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The Atoms of Programming

In the world of physics, there are many different models that can be used, though typically each of them has different applicability to different contexts. At the small scale, quantum physics is a very useful model, Newtonian physics will yield evidently incorrect predictions so is less valuable. Where a Newtonian model gives sufficiently accurate results, it’s a lot easier to work with than quantum or relativistic mechanics.

All of these models are used to describe the same universe – the same underlying collection of observations that can systematically be categorised, modelled and predicted.

Physical science (or experimental philosophy) does not work in the same way as computational philosophy. There are physical realisations of computational systems, typically manifested as electronic systems or pencil-and-paper simulations. But the software, the abstract configurations of ideas that run on those systems, exist in entirely separate space and are merely (though the fact that this is possible is immensely powerful) translated into the electronic or paper medium.

Of course one model for the software system is to abstract the electronic: to consider the movement of electrons as the presence of voltages at terminals; to group terminals as registers or busses; to further abstract this range of voltages as 0 and that range as 1. And indeed that model frequently is useful.

Frequently, that model is not useful. And the great thing is that we get to select from a panoply of other models, at some small or large remove from the physical model. We can use these models separately, or simultaneously. You can think of a software system as a network of messages passed between independent objects, as a flow of data through transformers, as a sequence of state changes, as a graph of single-argument functions, as something else, or as a combination of these things. Each is useful, each is powerful, all are applicable.

Sometimes, I can use these models to make decisions about representing the logical structure of these systems, transforming a concept into a representation that’s valid in the model. If I have a statement in a mathematical formulation of my problem, “for any a drawn from the set of Articles there exists a p drawn from the set of People such that p is the principal author of a” then I can build a function, or a method, or a query, or a predicate, or a procedure, or a subroutine, or a spreadsheet cell, or a process, that given an article will yield exactly one person who is the principal author of that article.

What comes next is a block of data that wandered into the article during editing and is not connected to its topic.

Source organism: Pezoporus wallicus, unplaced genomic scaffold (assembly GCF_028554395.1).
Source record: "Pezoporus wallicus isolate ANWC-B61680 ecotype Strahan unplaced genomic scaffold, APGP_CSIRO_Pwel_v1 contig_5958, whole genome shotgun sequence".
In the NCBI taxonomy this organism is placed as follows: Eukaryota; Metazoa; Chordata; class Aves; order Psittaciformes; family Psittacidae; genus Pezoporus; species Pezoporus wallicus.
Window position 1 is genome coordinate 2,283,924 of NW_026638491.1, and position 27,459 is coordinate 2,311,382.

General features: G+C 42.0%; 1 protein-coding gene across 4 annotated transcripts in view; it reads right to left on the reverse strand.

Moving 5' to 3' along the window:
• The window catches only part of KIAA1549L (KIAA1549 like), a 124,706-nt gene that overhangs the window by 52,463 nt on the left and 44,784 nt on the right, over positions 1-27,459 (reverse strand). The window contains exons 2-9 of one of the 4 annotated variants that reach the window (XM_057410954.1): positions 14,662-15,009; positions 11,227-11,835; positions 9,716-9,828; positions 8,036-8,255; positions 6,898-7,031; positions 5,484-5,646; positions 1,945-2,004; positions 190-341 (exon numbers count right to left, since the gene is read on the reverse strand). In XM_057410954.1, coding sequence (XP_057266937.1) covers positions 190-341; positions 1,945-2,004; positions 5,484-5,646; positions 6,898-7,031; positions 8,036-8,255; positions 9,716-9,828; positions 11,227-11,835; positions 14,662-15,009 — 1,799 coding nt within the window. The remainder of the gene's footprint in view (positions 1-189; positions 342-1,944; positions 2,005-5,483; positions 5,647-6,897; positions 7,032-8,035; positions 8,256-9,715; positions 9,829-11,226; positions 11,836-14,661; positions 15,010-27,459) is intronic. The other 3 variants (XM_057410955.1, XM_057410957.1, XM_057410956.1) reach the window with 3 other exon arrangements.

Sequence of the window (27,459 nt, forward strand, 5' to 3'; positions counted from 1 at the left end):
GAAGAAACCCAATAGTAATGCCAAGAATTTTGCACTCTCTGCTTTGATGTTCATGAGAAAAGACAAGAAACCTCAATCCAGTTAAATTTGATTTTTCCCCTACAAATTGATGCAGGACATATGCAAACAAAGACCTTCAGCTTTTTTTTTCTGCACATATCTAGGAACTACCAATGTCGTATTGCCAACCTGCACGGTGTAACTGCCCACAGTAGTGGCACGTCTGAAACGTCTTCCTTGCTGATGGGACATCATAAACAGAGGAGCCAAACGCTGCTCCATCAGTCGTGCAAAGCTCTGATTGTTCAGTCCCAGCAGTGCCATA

Sometimes, I use the models to avoid the conceptual or logical layers at all and express my problem as if it is a software solution. Object-oriented analysis and design, data flow modelling, and other techniques can be used to represent a logical model, or they can be used to bash the problem straight into a physical model without having thought about the problem in the abstract. “Shut up and code” is an extreme example of this approach, in which the physical model is realised without any attempt to tie it to a logical or conceptual design. I’ll know correct when I see it.

I don’t see a lot of value in collecting programming languages. I can’t count the number of different programming languages I’ve used, and many of them are entirely similar. C and JavaScript both have sequences of expressions that are built into statements that are built into procedures. Both let me build aggregations of data and procedures that either let me organise sequential programs, represent objects, represent functions, or do something else.

But collecting the models, the different representations of systems conceptually that can be expressed as software, sometimes called paradigms: this is very interesting. This is what lets me think about representing problems in different ways, and come up with efficient (conceptually or physically) solutions.

More paradigms, please.

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